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dc.contributor.authorGordon, Lisi Jane
dc.contributor.authorJindal-Snape, D
dc.contributor.authorMorrison, J
dc.contributor.authorMuldoon, J
dc.contributor.authorNeedham, G
dc.contributor.authorSiebert, S
dc.contributor.authorRees, C E
dc.date.accessioned2017-12-21T10:30:14Z
dc.date.available2017-12-21T10:30:14Z
dc.date.issued2017-12-02
dc.identifier.citationGordon , L J , Jindal-Snape , D , Morrison , J , Muldoon , J , Needham , G , Siebert , S & Rees , C E 2017 , ' Multiple and multidimensional transitions from trainee to trained doctor : a qualitative longitudinal study in the UK ' , BMJ Open , vol. 7 , no. 11 , e018583 . https://doi.org/10.1136/bmjopen-2017-018583en
dc.identifier.issn2044-6055
dc.identifier.otherPURE: 251475713
dc.identifier.otherPURE UUID: b13b5212-edee-4e51-87c8-21eaabacbee7
dc.identifier.otherScopus: 85044741338
dc.identifier.otherORCID: /0000-0002-4986-1501/work/56523502
dc.identifier.otherWOS: 000422898800222
dc.identifier.urihttp://hdl.handle.net/10023/12371
dc.descriptionThis project was funded by NHS Education for Scotland (NES) through the Scottish Medical Education Research Consortium (SMERC).en
dc.description.abstractObjectives : To explore trainee doctors’ experiences of the transition to trained doctor, we answer three questions: (1) What multiple and multidimensional transitions (MMTs) are experienced as participants move from trainee to trained doctor? (2) What facilitates and hinders doctors’ successful transition experiences? (3) What is the impact of MMTs on trained doctors? Design : A qualitative longitudinal study underpinned by MMT theory. Setting : Four training areas (health boards) in the UK. Participants 20 doctors, 19 higher-stage trainees within 6 months of completing their postgraduate training and 1 staff grade, associate specialist or specialty doctor, were recruited to the 9-month longitudinal audio-diary (LAD) study. All completed an entrance interview, 18 completed LADs and 18 completed exit interviews. Methods : Data were analysed cross-sectionally and longitudinally using thematic Framework Analysis. Results : Participants experienced a multiplicity of expected and unexpected, positive and negative work-related transitions (eg, new roles) and home-related transitions (eg, moving home) during their trainee–trained doctor transition. Factors facilitating or inhibiting successful transitions were identified at various levels: individual (eg, living arrangements), interpersonal (eg, presence of supportive relationships), systemic (eg, mentoring opportunities) and macro (eg, the curriculum provided by Medical Royal Colleges). Various impacts of transitions were also identified at each of these four levels: individual (eg, stress), interpersonal (eg, trainees’ children spending more time in childcare), systemic (eg, spending less time with patients) and macro (eg, delayed start in trainees’ new roles). Conclusions : Priority should be given to developing supportive relationships (both formal and informal) to help trainees transition into their trained doctor roles, as well as providing more opportunities for learning. Further longitudinal qualitative research is now needed with a longer study duration to explore transition journeys for several years into the trained doctor role.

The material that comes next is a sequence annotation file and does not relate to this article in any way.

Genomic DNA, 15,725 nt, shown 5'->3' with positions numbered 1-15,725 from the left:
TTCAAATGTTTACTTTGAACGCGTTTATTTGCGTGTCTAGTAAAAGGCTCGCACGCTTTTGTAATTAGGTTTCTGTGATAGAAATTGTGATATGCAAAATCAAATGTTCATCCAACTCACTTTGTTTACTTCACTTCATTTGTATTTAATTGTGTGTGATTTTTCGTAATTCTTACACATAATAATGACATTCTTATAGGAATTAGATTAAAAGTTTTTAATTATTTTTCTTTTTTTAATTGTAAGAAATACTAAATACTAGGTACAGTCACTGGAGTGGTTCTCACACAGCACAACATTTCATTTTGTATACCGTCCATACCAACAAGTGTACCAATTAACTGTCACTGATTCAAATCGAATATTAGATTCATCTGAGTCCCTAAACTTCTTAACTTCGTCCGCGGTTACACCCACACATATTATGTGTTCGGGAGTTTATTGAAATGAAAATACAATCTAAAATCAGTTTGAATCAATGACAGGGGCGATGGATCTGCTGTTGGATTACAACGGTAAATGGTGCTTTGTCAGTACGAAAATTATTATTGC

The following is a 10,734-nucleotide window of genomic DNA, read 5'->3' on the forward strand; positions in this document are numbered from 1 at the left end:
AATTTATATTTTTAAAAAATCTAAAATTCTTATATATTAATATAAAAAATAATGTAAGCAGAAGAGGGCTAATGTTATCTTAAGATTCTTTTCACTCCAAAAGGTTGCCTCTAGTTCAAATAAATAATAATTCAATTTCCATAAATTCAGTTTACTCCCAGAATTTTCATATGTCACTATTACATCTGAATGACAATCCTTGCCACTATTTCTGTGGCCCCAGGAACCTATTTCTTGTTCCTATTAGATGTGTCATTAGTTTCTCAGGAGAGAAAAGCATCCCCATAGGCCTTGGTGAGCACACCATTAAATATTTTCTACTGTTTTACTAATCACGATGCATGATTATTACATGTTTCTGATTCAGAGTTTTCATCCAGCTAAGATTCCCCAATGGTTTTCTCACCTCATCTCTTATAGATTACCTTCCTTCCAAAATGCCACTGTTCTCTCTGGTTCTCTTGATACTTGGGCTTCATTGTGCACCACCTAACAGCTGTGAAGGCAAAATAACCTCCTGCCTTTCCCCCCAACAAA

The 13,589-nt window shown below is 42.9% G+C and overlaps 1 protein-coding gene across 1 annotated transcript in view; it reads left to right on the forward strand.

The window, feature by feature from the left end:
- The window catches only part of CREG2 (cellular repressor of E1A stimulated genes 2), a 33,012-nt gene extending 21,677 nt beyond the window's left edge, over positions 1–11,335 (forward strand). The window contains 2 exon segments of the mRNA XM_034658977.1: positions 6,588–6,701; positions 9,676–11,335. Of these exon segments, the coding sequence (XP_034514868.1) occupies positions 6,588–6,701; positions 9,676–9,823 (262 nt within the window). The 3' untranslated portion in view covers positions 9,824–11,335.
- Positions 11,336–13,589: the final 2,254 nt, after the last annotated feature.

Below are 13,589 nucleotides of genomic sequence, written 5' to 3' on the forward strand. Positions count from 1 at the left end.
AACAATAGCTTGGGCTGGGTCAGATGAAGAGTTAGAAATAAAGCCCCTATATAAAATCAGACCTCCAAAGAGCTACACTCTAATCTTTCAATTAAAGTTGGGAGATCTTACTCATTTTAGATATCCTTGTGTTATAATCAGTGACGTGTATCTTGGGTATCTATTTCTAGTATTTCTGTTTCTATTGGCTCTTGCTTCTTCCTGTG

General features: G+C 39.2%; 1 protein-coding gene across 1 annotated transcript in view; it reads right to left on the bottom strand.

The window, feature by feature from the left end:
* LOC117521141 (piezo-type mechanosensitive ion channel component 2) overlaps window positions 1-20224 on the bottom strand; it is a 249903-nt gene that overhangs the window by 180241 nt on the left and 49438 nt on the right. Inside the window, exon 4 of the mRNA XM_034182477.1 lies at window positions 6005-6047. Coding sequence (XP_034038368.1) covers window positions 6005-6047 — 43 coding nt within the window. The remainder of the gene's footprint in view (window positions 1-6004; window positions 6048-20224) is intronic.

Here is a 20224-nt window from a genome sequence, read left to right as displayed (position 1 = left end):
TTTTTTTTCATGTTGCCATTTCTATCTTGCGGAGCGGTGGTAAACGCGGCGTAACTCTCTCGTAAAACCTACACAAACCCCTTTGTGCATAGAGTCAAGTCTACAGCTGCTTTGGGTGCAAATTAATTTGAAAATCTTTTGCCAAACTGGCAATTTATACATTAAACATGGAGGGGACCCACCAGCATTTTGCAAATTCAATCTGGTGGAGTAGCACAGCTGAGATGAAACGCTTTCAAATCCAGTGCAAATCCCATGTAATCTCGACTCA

dc.language.isoeng
dc.relation.ispartofBMJ Openen
dc.rights© Author(s) This is an Open Access article distributed in accordance with the Creative Commons Attribution Non Commercial (CC BY-NC 4.0) license, which permits others to distribute, remix, adapt, build upon this work non-commercially, and license their derivative works on different terms, provided the original work is properly cited and the use is non-commercial. See: http://creativecommons.org/licenses/by-nc/4.0/en
dc.subjectLB2300 Higher Educationen
dc.subjectR Medicineen
dc.subjectNDASen
dc.subject.lccLB2300en
dc.subject.lccRen
dc.titleMultiple and multidimensional transitions from trainee to trained doctor : a qualitative longitudinal study in the UKen
dc.typeJournal articleen
dc.description.versionPublisher PDFen
dc.contributor.institutionUniversity of St Andrews.School of Managementen
dc.identifier.doihttps://doi.org/10.1136/bmjopen-2017-018583
dc.description.statusPeer revieweden


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